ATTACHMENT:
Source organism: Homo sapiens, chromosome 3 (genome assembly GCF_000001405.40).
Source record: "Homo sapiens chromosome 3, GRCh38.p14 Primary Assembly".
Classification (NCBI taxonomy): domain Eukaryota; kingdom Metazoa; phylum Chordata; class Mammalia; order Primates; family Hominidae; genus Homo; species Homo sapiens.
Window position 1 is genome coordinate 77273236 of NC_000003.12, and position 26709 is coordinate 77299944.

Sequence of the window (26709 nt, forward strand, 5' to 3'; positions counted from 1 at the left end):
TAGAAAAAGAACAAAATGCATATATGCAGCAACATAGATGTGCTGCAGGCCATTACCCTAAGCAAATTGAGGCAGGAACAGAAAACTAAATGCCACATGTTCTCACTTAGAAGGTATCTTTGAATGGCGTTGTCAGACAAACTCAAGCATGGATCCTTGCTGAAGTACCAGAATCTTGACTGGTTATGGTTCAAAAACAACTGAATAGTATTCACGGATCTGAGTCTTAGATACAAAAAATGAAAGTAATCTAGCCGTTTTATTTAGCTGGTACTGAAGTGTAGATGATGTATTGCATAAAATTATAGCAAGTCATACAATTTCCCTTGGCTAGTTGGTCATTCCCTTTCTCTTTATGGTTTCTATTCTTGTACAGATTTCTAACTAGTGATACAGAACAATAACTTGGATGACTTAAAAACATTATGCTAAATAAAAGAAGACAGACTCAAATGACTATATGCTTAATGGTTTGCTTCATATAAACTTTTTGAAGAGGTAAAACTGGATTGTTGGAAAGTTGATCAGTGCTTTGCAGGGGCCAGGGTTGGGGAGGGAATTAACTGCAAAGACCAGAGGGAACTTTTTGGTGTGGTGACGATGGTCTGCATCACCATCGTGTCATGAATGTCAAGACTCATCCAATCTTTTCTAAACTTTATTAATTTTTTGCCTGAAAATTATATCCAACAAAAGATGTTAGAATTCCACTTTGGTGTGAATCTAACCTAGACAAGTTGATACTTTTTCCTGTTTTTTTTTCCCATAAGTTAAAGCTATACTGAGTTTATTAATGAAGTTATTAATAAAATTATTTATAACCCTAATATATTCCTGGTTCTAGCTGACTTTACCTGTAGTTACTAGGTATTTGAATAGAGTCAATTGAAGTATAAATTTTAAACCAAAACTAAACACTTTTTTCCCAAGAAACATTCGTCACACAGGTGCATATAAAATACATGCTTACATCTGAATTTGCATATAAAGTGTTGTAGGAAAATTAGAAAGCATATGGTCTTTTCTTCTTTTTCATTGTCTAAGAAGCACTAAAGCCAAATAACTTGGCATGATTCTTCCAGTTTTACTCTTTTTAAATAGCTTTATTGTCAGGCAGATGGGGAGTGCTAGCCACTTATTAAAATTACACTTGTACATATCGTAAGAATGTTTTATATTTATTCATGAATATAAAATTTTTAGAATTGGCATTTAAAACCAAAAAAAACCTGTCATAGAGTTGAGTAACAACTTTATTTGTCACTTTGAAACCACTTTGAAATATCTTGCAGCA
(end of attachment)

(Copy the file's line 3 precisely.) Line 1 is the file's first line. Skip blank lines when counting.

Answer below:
Classification (NCBI taxonomy): domain Eukaryota; kingdom Metazoa; phylum Chordata; class Mammalia; order Primates; family Hominidae; genus Homo; species Homo sapiens.